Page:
Picture of a young thoroughbred stallion.

Male horse: Pros

Male horses, or stallions, have certain advantages over their female counterparts. For one, they are typically stronger and faster than mares, which is an asset in racing or other competitions.

We currently have two stallions in training, and they are more aggressive and high-spirited than most of the fillies and mares. Often, male horses develop quicker, making them better suited for sports such as dressage or showjumping.

Stallions also tend to have greater stamina than mares and are less likely to tire during long rides or races. In addition, most stallions are easier to keep healthy than mares because they are not subject to the hormonal changes that can occur during a mare’s reproductive cycle.

Overall, stallions have many characteristics that make them desirable for various equestrian activities.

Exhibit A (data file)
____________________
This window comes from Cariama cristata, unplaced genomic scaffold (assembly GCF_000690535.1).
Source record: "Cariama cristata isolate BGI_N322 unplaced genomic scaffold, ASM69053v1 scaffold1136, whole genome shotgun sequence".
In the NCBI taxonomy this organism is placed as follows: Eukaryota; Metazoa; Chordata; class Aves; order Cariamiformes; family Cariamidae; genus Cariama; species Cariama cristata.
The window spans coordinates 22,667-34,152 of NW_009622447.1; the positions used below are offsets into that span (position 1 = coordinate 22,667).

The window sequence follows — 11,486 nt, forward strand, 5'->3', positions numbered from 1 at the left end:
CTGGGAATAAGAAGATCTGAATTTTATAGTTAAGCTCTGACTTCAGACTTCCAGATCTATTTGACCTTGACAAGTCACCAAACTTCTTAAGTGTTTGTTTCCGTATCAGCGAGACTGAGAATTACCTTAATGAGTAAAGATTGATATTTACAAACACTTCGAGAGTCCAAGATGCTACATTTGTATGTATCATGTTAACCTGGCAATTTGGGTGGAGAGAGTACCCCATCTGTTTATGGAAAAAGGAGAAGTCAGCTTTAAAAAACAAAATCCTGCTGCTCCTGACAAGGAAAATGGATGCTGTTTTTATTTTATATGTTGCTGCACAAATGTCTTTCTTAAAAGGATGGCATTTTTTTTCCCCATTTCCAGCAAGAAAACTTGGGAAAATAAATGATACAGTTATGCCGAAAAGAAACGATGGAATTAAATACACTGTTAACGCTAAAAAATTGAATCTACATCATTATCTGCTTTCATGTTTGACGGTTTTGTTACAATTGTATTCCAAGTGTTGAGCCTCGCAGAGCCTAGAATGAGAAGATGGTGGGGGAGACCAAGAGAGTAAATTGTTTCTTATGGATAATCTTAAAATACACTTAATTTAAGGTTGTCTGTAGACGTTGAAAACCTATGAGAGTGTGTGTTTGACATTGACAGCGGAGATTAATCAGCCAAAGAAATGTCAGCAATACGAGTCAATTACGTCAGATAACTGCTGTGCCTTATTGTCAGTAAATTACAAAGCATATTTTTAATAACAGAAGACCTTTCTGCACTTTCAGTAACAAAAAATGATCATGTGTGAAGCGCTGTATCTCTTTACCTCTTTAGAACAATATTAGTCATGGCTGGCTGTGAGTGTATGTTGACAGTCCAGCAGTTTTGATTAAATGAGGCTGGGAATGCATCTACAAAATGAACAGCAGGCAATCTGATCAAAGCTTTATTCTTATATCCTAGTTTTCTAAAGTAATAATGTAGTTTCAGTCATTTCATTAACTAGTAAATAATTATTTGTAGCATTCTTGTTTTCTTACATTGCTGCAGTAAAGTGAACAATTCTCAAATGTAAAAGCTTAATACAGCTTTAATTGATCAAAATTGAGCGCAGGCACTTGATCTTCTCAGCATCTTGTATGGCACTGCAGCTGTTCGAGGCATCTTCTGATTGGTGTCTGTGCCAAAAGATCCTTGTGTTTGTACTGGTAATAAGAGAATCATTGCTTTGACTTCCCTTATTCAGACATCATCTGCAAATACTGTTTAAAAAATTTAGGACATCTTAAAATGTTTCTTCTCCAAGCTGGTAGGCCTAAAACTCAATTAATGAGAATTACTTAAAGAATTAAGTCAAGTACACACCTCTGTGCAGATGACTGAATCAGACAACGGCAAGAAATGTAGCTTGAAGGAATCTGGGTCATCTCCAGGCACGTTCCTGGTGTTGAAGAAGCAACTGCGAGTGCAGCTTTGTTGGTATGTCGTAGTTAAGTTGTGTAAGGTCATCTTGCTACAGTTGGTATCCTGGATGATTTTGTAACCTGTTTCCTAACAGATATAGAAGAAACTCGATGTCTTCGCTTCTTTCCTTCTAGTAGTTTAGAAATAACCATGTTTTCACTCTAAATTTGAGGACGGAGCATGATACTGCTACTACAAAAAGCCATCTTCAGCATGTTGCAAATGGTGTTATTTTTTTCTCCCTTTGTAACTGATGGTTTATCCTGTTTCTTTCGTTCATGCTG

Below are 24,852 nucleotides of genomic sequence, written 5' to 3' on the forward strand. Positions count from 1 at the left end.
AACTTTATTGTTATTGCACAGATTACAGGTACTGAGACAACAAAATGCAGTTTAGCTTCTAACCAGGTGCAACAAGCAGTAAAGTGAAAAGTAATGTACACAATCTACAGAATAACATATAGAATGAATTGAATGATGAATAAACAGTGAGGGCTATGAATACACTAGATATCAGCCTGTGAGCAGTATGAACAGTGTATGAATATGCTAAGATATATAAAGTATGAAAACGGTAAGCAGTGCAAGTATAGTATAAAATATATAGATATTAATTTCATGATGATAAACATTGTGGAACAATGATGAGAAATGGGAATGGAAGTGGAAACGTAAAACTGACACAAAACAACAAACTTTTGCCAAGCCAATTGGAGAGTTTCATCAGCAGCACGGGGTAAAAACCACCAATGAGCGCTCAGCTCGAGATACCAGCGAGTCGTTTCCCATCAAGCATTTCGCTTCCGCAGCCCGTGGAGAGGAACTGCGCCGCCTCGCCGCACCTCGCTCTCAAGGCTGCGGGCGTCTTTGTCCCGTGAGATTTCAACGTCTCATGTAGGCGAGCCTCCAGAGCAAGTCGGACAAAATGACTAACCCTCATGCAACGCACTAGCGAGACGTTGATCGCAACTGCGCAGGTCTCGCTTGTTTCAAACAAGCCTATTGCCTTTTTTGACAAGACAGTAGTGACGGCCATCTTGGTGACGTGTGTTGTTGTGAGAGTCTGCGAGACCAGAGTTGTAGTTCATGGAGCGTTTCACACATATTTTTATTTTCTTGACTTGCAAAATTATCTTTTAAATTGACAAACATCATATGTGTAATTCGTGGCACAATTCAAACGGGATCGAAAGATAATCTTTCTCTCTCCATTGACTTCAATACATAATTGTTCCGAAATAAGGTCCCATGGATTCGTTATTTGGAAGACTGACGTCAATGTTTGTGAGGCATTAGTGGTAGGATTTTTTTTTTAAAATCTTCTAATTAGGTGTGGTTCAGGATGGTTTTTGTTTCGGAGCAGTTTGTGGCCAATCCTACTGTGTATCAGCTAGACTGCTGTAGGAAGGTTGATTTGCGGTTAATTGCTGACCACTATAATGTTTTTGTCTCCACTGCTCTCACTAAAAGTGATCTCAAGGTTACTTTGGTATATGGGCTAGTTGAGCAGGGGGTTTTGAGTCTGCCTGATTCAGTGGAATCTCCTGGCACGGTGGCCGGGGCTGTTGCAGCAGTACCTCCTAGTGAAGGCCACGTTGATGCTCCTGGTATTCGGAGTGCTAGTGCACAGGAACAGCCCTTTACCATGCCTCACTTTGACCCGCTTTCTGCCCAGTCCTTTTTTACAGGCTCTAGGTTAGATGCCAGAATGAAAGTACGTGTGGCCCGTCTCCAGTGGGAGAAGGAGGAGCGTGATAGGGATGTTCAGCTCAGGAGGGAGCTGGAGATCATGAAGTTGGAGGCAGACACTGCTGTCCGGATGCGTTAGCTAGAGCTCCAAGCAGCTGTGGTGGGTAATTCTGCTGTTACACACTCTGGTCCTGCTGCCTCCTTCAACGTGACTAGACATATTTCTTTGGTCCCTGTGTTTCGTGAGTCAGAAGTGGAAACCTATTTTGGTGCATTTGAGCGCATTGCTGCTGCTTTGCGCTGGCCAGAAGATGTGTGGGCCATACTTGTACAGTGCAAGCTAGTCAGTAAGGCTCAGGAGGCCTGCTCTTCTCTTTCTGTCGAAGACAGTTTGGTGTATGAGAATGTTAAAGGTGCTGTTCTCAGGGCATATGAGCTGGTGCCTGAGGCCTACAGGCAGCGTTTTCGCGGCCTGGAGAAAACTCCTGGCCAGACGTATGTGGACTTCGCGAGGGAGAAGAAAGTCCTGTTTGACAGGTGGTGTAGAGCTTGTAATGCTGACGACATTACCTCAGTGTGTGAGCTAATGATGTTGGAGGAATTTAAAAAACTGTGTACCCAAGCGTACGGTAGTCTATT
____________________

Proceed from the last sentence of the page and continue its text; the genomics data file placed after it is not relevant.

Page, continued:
Male horse: Cons

Most people are familiar with the idea of a male horse or stallion, but there are some downsides to owning one that many people may not be aware of. For starters, stallions can be very aggressive, even to their owners, which can make them challenging to handle.

For example, one of the two stallions we often own rears and paws the ground when you approach him. However, once you attach a lead rope, he calms down. We try to avoid gelding our male horses unless it’s absolutely necessary.

But more often than not, castration is required to make the horse more manageable. While this surgical procedure is relatively routine, it requires anesthesia and carries a small risk of complications.

Finally, stallions must be kept away from other horses, as they will try to mate with any mares they come into contact with. Owning a stallion can be challenging for all of these reasons, even for experienced horse owners.

Picture of a female thoroughbred racehorse.
Female horse

Female horses

Female horses are called mares or fillies, and they play an important role in the equine world. They are usually slightly smaller than their male counterparts but often are just as strong and powerful.

Female horses also tend to be more independent and less aggressive than stallions. As a result, mares can make excellent riding and working partners for experienced riders and trainers.